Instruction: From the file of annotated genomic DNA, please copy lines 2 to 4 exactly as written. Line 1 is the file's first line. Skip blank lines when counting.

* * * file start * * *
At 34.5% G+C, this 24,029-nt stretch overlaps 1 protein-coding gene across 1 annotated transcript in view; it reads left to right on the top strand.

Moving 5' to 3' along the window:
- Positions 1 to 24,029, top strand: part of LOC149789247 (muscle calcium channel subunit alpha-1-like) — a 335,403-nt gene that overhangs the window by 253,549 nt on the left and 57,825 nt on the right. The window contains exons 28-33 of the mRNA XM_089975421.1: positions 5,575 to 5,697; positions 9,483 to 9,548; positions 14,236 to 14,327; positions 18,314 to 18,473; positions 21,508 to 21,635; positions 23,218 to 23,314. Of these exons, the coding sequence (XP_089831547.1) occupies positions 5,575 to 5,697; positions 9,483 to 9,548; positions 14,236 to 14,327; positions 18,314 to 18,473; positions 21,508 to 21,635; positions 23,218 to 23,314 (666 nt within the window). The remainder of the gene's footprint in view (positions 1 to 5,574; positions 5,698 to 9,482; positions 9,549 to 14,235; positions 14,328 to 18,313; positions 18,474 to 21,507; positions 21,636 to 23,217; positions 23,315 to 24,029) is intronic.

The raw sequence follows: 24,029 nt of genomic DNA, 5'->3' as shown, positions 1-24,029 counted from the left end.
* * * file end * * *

Moving 5' to 3' along the window:
- Positions 1 to 24,029, top strand: part of LOC149789247 (muscle calcium channel subunit alpha-1-like) — a 335,403-nt gene that overhangs the window by 253,549 nt on the left and 57,825 nt on the right. The window contains exons 28-33 of the mRNA XM_089975421.1: positions 5,575 to 5,697; positions 9,483 to 9,548; positions 14,236 to 14,327; positions 18,314 to 18,473; positions 21,508 to 21,635; positions 23,218 to 23,314. Of these exons, the coding sequence (XP_089831547.1) occupies positions 5,575 to 5,697; positions 9,483 to 9,548; positions 14,236 to 14,327; positions 18,314 to 18,473; positions 21,508 to 21,635; positions 23,218 to 23,314 (666 nt within the window). The remainder of the gene's footprint in view (positions 1 to 5,574; positions 5,698 to 9,482; positions 9,549 to 14,235; positions 14,328 to 18,313; positions 18,474 to 21,507; positions 21,636 to 23,217; positions 23,315 to 24,029) is intronic.

The raw sequence follows: 24,029 nt of genomic DNA, 5'->3' as shown, positions 1-24,029 counted from the left end.